A condition called eclampsia may also increase the risk of cerebral palsy. This is when the pregnant person experiences sudden, severe high blood pressure and seizures at the late stages of pregnancy or during labor and delivery.

Preventing Pregnancy Complications

Prenatal care is a vital part of reducing the risk of cerebral palsy. Pregnant people should maintain adequate nutrition (often requiring vitamin supplementation), update their vaccinations, and not smoke, use drugs, or consume alcohol.

Infant Illness

Illness during the first days of a baby’s life may cause harm to the brain, especially when a baby is born prematurely. Infantile infections, malnutrition, head trauma, heart malformations, lung disease, and metabolic abnormalities increase the risk of cerebral palsy.

What Are the Signs and Symptoms of Cerebral Palsy?

Cerebral palsy is known to affect physical development of a child. Often cognitive development is impacted as well, and many children who have cerebral palsy also have learning challenges.

Signs of cerebral palsy and young babies:

  • Movement is less purposeful than usual for age
  • More frequent jerky movements than expected for age
  • Trouble eating
  • Less alert and attentive to surroundings than expected for age
  • Abnormal eye movements

Children who have mild cerebral palsy might not develop symptoms until early childhood or later.

Early childhood symptoms of cerebral palsy include:

  • Speech delay
  • Impaired vision
  • Muscle weakness
  • Lack of coordination
  • Low vocabulary for their age
  • Trouble walking or using objects properly
  • A lazy eye
  • Seizures

Depending on the severity of cerebral palsy, some children may have all of the signs while others may only have one or two. The condition does not worsen as a child gets older. But with increasing expectations of learning and motor development, some of the impairments can become more obvious as a child is growing into the early toddler years.

Screening and Diagnosis

Cerebral palsy is usually identified after a child is born.

After birth, tests that may support a diagnosis of cerebral palsy include:

  • Brain imaging, such as computed tomography (CT), magnetic resonance imaging (MRI), or ultrasound can sometimes identify areas of brain damage.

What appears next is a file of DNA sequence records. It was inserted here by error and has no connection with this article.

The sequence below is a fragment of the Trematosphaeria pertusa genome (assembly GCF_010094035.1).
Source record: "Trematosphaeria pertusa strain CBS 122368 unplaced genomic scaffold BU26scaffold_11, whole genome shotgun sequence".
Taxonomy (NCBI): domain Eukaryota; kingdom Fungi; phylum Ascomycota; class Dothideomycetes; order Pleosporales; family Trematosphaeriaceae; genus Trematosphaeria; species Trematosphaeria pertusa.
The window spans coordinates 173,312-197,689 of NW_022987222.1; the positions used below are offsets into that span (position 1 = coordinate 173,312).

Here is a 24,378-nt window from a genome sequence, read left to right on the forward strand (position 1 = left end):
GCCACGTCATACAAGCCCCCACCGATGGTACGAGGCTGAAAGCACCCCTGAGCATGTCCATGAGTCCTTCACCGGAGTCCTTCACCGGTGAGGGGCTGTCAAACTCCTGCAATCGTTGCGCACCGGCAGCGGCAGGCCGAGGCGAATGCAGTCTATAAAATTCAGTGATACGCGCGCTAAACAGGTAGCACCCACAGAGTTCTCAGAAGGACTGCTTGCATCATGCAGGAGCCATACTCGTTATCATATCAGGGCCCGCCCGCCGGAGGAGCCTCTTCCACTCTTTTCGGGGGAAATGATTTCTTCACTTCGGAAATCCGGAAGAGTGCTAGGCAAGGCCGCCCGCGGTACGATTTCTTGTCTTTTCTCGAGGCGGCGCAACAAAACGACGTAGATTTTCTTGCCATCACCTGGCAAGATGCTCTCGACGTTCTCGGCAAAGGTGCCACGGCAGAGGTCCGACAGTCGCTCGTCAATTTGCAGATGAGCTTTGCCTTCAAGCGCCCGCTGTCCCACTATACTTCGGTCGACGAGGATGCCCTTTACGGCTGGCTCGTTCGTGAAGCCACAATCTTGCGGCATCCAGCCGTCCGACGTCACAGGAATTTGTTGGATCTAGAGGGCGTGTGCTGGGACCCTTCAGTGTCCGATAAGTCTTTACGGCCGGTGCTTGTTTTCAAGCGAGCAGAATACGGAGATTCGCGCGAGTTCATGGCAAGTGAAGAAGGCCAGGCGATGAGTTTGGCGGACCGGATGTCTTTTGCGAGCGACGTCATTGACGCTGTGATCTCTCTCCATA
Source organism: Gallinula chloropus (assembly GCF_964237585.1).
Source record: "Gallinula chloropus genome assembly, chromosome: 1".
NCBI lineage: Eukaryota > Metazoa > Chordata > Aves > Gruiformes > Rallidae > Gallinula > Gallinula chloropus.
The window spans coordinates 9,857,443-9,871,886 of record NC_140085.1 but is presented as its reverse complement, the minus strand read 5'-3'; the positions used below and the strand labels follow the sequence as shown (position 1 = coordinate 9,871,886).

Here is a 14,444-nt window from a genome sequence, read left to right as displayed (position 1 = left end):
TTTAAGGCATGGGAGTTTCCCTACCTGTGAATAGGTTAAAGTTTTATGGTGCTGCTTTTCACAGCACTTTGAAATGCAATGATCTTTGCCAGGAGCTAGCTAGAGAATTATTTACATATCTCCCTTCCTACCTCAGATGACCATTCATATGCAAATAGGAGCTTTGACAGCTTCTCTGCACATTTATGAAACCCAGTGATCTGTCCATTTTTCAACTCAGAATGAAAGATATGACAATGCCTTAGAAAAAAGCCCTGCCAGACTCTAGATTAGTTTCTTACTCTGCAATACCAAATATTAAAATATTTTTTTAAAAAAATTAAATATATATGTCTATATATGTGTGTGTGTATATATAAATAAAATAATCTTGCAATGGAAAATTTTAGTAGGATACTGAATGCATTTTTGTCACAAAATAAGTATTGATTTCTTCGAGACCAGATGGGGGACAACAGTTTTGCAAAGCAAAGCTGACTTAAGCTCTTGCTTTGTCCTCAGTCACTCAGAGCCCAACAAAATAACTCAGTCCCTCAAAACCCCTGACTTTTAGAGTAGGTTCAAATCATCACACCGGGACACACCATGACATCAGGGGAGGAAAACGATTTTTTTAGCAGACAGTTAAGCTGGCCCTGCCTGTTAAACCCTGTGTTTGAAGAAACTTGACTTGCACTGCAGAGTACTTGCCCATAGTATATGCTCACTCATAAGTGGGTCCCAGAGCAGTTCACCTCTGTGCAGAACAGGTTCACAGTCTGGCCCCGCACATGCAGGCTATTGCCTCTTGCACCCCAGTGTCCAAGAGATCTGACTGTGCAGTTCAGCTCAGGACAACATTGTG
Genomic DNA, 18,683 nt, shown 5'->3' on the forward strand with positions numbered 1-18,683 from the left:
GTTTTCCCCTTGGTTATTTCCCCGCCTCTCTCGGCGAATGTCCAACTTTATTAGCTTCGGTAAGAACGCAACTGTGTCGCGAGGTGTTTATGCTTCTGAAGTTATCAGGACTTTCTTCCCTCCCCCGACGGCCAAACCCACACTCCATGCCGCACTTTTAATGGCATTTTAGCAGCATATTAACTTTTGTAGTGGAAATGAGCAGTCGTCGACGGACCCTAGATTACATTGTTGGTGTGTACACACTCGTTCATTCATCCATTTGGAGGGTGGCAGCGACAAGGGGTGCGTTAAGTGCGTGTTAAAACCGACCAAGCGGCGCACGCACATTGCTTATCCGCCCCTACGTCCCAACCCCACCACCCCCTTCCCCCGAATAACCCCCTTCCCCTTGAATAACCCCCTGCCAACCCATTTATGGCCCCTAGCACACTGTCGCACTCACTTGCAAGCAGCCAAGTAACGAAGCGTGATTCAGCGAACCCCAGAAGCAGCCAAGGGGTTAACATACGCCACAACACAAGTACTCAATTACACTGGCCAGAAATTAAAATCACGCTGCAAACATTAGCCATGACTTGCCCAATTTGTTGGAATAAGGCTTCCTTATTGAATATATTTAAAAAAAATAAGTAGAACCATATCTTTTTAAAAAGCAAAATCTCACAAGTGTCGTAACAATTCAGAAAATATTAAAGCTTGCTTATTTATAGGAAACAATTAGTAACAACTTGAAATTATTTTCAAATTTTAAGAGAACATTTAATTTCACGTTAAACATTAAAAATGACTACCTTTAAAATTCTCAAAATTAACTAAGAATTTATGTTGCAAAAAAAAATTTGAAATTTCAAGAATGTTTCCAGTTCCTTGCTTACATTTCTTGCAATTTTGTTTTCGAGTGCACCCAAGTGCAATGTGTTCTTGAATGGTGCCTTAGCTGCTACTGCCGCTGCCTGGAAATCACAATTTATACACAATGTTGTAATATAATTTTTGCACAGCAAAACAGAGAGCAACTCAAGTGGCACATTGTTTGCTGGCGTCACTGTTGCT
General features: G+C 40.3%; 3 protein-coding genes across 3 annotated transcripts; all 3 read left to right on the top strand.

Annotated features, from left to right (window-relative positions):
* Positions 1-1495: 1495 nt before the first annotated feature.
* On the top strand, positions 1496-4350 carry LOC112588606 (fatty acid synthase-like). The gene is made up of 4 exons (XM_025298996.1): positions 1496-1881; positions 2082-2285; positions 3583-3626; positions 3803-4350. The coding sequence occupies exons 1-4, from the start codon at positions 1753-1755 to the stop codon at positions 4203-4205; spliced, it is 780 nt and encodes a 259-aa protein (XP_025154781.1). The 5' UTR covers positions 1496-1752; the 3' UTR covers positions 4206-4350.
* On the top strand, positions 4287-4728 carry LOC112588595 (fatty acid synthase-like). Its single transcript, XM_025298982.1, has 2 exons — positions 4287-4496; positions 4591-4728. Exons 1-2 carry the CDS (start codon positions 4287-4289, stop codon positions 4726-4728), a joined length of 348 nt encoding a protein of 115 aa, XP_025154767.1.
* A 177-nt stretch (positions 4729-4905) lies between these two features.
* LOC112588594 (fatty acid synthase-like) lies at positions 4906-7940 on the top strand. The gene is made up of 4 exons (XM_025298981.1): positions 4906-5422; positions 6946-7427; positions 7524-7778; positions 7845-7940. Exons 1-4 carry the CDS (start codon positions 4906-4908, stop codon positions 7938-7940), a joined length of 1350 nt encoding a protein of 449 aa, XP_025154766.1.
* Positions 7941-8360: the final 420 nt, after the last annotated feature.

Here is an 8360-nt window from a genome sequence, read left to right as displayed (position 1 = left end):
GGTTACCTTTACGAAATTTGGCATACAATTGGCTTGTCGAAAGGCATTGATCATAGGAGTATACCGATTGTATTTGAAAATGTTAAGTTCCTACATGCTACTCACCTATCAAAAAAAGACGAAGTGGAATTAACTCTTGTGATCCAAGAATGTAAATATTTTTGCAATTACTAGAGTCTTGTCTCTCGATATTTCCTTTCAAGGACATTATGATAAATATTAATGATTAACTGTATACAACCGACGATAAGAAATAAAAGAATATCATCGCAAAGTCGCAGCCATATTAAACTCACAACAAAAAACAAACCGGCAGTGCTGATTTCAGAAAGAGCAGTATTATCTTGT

• Electroencephalogram (EEG) may identify patterns consistent with epilepsy.
  • Blood tests may identify metabolic abnormalities.
  • Genetic testing may detect a hereditary disorder that can cause signs similar to those of cerebral palsy, such as Tay-Sachs disease.

Treatment for Cerebral Palsy

Getting a diagnosis of cerebral palsy as early as possible is important. Treatment and management can help optimize a child’s learning and physical abilities.

The condition cannot be cured, and there is no known method of repairing areas of brain damage. However, with early therapy, a child may be able to strengthen and control unaffected muscles. Additionally, early interventions can help a child to learn at their own pace rather than struggling to keep up.

Interventions can be beneficial for children with cerebral palsy, but interventions have limitations for children with severe impairment.


Medication plays an important role in the care of some children and adults who have cerebral palsy. Medication is used for symptomatic treatment, and the necessary treatment will differ based on the effects of the condition.

Medications commonly used in cerebral palsy include:

  • Antiepileptic drugs (AEDs): Some people who have cerebral palsy experience recurrent seizures due to brain damage. The appropriate AED will be determined based on the type and frequency of seizures.